Feeling of pain when pressing on the joint: This is due to the irritation of the nerves in the joint, and therefore the patient has difficulty sleeping.
Swelling of the affected joint: The degree of swelling may vary from mild and not noticeable to severe, which limits the range of motion in the affected joint.

Redness of the affected joint: the redness of the skin covering the irritated joint occurs; This is due to the expansion of the capillaries in it as one of the signs of inflammation. This does not necessarily happen in all sore joints.
High temperature of the affected joint: This occurs as a sign of inflammation as well, and the warmth of the affected joint is a signal through which doctors infer the course of the disease. If the disease responds to treatment, this sign will disappear.
Joint stiffness: This is felt more often by patients in the morning, and the stiffness becomes less severe after that.
Determining the range of motion in the affected joint: The patient notices his inability to fully move the joint, which is mainly caused by swelling of the tissues inside the joint.

Claudication: This will happen if rheumatism affects the joints of the pelvis, knee, ankle, or foot. Children with rheumatism usually develop claudication without pain as the first sign of the disease.
Deformity of the affected joint: This is caused by the erosion of cartilage and bones, in addition to the relaxation of the ligaments in the joint. Early detection and proper treatment of rheumatism are essential to reduce the occurrence of these abnormalities.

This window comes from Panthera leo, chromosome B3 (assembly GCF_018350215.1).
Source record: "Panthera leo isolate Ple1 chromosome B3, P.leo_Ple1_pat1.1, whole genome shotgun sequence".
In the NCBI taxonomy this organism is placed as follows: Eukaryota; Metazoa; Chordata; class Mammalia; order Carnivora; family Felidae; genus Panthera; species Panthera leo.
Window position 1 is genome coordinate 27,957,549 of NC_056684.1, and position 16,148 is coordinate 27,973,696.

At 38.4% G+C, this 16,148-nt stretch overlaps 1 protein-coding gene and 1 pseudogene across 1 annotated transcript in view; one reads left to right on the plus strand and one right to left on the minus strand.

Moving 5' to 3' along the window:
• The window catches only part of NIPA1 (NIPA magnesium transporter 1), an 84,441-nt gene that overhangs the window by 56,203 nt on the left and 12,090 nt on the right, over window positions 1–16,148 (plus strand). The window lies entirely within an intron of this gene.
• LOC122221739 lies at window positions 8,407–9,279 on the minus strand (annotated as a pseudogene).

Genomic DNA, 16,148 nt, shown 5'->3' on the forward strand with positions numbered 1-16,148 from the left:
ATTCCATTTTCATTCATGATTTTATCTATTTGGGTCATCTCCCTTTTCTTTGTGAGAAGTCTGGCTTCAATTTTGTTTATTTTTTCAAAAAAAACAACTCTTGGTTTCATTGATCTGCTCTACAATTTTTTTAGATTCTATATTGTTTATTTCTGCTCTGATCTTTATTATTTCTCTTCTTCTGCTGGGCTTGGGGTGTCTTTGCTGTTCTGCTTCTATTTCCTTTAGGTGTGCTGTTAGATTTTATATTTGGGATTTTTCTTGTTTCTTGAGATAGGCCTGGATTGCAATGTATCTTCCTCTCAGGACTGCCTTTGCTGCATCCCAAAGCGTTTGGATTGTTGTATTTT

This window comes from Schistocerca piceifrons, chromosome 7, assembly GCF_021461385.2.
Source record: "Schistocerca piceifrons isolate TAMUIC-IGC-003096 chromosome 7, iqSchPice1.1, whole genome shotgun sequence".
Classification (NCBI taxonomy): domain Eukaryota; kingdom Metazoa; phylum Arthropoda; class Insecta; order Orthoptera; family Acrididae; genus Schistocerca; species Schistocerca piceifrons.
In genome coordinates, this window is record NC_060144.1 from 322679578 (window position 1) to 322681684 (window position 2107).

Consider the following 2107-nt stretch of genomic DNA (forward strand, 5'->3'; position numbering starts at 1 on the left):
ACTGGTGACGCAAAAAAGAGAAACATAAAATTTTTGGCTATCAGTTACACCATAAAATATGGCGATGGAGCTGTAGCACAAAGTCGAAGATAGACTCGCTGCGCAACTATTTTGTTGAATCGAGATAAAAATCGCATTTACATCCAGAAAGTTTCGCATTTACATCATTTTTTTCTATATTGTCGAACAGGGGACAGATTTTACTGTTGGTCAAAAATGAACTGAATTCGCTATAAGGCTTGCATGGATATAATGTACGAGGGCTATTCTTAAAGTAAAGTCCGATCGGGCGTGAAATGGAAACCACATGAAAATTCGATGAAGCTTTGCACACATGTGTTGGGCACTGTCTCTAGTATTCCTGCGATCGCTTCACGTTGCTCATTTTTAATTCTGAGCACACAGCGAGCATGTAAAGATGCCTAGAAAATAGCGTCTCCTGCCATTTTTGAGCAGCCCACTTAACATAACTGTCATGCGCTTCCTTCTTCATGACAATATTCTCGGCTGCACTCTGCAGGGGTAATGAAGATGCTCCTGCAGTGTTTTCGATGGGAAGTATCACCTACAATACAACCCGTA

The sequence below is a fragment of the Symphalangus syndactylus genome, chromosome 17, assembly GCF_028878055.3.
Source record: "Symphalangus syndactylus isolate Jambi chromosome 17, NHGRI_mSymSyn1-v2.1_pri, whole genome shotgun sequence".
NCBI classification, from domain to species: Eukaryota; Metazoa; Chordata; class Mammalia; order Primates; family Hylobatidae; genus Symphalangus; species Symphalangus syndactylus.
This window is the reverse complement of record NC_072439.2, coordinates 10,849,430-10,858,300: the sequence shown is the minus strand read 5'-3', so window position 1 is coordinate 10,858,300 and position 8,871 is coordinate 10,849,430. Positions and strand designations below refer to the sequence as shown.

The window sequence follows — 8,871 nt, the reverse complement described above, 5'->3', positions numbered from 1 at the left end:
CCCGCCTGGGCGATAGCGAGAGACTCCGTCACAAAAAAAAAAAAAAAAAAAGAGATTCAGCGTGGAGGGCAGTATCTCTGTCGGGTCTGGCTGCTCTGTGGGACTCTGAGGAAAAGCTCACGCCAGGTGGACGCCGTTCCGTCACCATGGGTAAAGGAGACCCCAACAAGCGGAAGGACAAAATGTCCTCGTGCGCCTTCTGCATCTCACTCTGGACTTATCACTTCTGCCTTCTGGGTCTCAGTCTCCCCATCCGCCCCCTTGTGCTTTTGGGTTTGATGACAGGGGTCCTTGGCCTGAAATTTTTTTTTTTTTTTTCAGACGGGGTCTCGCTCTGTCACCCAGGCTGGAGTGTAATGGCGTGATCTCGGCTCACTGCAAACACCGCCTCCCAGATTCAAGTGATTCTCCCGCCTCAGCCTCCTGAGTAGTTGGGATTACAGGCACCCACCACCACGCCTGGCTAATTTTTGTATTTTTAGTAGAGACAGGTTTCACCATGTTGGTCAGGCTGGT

Anemia: This is because chronic rheumatoid arthritis affects the bone marrow’s work in producing red blood cells, so the numbers of these cells decrease. This is usually corrected if the rheumatism is treated properly.
High body temperature: Although it is rare due to rheumatism, some patients develop a slight fever in the active phase of the disease. When this happens, the patient’s infection must be taken into consideration, as he is taking medicines that weaken his immunity.
About 40% of patients with rheumatism suffer from symptoms and signs when it affects organs other than the joints, such as the skin, eyes, lungs, heart, salivary glands, nervous tissue, and blood vessels.

Factors that may increase the chance of developing rheumatism

There are several factors that increase the chance of developing this disease, including:

Sex: the rate of infection is higher among women.
Age: Although it may occur at any age, the incidence increases between the ages of 30 and 60 years.
Other family members of rheumatoid arthritis.
Smoking: In addition to increasing the smoker’s chance of getting sick, smoking contributes to exacerbating it among those affected.
Exposure to various environmental factors: It has been found that exposure of a person to certain materials, such as rockwool and silica, increases his chances of contracting the disease.
Being overweight or obese, especially among women.